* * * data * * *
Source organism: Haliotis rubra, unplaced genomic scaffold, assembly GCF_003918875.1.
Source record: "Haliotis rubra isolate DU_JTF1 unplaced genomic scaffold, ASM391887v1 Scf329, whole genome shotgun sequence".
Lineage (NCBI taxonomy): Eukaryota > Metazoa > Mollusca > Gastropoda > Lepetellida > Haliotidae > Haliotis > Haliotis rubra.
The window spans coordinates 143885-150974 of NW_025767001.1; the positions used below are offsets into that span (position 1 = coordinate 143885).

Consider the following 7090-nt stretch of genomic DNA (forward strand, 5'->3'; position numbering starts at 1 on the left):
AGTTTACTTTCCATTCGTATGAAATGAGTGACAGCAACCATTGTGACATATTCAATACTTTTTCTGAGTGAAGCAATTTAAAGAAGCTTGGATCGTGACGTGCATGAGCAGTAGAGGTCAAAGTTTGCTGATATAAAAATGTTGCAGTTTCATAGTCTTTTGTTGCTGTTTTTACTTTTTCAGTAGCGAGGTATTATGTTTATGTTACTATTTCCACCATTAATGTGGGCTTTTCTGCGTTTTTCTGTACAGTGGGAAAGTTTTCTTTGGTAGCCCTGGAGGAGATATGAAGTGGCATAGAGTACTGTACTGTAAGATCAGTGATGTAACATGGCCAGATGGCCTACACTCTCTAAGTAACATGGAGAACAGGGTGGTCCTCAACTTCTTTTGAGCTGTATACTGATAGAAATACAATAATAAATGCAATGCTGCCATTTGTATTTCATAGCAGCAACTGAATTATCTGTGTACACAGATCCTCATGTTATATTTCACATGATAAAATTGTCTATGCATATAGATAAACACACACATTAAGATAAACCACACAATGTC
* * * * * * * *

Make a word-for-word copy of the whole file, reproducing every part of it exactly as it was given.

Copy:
Source organism: Haliotis rubra, unplaced genomic scaffold, assembly GCF_003918875.1.
Source record: "Haliotis rubra isolate DU_JTF1 unplaced genomic scaffold, ASM391887v1 Scf329, whole genome shotgun sequence".
Lineage (NCBI taxonomy): Eukaryota > Metazoa > Mollusca > Gastropoda > Lepetellida > Haliotidae > Haliotis > Haliotis rubra.
The window spans coordinates 143885-150974 of NW_025767001.1; the positions used below are offsets into that span (position 1 = coordinate 143885).

Consider the following 7090-nt stretch of genomic DNA (forward strand, 5'->3'; position numbering starts at 1 on the left):
AGTTTACTTTCCATTCGTATGAAATGAGTGACAGCAACCATTGTGACATATTCAATACTTTTTCTGAGTGAAGCAATTTAAAGAAGCTTGGATCGTGACGTGCATGAGCAGTAGAGGTCAAAGTTTGCTGATATAAAAATGTTGCAGTTTCATAGTCTTTTGTTGCTGTTTTTACTTTTTCAGTAGCGAGGTATTATGTTTATGTTACTATTTCCACCATTAATGTGGGCTTTTCTGCGTTTTTCTGTACAGTGGGAAAGTTTTCTTTGGTAGCCCTGGAGGAGATATGAAGTGGCATAGAGTACTGTACTGTAAGATCAGTGATGTAACATGGCCAGATGGCCTACACTCTCTAAGTAACATGGAGAACAGGGTGGTCCTCAACTTCTTTTGAGCTGTATACTGATAGAAATACAATAATAAATGCAATGCTGCCATTTGTATTTCATAGCAGCAACTGAATTATCTGTGTACACAGATCCTCATGTTATATTTCACATGATAAAATTGTCTATGCATATAGATAAACACACACATTAAGATAAACCACACAATGTC